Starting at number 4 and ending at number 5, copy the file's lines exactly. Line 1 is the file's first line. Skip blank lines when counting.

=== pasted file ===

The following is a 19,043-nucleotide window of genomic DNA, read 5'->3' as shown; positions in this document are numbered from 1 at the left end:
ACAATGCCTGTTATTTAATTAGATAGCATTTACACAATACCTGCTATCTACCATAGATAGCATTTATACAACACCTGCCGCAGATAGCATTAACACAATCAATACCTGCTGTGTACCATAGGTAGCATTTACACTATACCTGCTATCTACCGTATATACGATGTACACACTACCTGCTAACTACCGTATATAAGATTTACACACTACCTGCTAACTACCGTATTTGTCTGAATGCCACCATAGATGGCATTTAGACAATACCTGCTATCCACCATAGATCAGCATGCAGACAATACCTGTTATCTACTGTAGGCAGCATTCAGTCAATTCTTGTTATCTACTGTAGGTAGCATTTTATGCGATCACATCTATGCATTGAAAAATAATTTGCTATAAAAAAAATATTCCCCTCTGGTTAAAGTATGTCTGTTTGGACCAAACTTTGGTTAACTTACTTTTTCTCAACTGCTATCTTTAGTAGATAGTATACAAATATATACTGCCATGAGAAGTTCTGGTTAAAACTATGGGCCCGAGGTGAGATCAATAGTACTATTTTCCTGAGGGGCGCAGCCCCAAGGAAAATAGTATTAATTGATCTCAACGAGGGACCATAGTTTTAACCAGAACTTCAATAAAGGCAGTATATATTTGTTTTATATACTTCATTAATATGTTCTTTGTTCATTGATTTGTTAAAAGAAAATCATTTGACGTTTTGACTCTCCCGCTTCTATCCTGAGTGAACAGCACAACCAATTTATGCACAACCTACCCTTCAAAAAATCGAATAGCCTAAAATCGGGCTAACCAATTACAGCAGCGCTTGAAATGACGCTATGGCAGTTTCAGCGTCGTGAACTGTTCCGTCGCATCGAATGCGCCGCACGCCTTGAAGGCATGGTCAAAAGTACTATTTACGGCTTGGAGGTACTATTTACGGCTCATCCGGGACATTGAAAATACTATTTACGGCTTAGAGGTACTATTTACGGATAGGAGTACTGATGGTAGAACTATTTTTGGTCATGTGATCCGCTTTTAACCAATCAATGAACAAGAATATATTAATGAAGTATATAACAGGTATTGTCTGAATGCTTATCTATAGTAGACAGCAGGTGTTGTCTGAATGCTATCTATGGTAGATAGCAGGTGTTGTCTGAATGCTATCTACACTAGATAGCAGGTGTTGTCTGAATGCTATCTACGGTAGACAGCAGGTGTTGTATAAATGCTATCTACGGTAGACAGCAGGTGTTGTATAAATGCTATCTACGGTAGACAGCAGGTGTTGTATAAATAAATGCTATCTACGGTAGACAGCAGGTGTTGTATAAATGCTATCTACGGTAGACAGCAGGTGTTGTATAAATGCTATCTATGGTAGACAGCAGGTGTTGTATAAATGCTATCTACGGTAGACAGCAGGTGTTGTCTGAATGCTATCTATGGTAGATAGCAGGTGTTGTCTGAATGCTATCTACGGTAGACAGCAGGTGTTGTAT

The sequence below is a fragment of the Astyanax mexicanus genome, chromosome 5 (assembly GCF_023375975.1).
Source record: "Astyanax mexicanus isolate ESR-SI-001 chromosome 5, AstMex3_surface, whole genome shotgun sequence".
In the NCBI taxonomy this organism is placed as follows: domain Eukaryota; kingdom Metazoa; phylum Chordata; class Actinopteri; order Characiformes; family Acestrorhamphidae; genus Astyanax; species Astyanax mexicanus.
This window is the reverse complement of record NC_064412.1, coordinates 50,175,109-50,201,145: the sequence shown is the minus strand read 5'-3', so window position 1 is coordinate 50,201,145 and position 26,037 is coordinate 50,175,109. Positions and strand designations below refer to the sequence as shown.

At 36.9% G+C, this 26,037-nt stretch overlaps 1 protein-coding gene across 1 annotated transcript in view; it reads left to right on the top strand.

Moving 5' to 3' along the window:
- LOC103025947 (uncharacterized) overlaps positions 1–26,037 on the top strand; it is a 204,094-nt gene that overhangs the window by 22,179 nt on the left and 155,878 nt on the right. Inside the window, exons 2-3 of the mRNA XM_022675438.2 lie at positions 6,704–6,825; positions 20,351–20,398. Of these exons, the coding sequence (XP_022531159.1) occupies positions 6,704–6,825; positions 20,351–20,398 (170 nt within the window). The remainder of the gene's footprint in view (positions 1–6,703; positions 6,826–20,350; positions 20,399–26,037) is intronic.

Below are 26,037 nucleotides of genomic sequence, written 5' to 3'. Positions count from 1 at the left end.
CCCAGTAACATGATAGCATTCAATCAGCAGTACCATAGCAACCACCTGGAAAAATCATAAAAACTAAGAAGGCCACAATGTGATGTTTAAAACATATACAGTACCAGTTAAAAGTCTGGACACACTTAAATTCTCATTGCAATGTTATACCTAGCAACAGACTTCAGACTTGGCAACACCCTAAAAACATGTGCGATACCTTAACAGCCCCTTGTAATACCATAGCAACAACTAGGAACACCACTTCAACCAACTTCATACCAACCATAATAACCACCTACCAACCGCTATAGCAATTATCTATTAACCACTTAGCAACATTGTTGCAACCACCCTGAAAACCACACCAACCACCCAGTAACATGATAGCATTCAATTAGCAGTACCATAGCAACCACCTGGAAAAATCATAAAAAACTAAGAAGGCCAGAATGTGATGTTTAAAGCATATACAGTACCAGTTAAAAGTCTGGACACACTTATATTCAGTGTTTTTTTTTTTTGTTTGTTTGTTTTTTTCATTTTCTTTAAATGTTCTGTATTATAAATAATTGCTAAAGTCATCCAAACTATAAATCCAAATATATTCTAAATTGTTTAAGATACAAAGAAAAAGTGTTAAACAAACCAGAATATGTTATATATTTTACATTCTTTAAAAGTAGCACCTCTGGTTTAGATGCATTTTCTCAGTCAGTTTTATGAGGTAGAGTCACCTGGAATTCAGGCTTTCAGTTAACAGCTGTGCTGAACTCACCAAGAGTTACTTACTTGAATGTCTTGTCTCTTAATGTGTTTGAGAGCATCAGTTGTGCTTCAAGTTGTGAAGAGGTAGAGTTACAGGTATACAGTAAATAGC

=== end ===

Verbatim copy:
Source record: "Astyanax mexicanus isolate ESR-SI-001 chromosome 5, AstMex3_surface, whole genome shotgun sequence".
In the NCBI taxonomy this organism is placed as follows: domain Eukaryota; kingdom Metazoa; phylum Chordata; class Actinopteri; order Characiformes; family Acestrorhamphidae; genus Astyanax; species Astyanax mexicanus.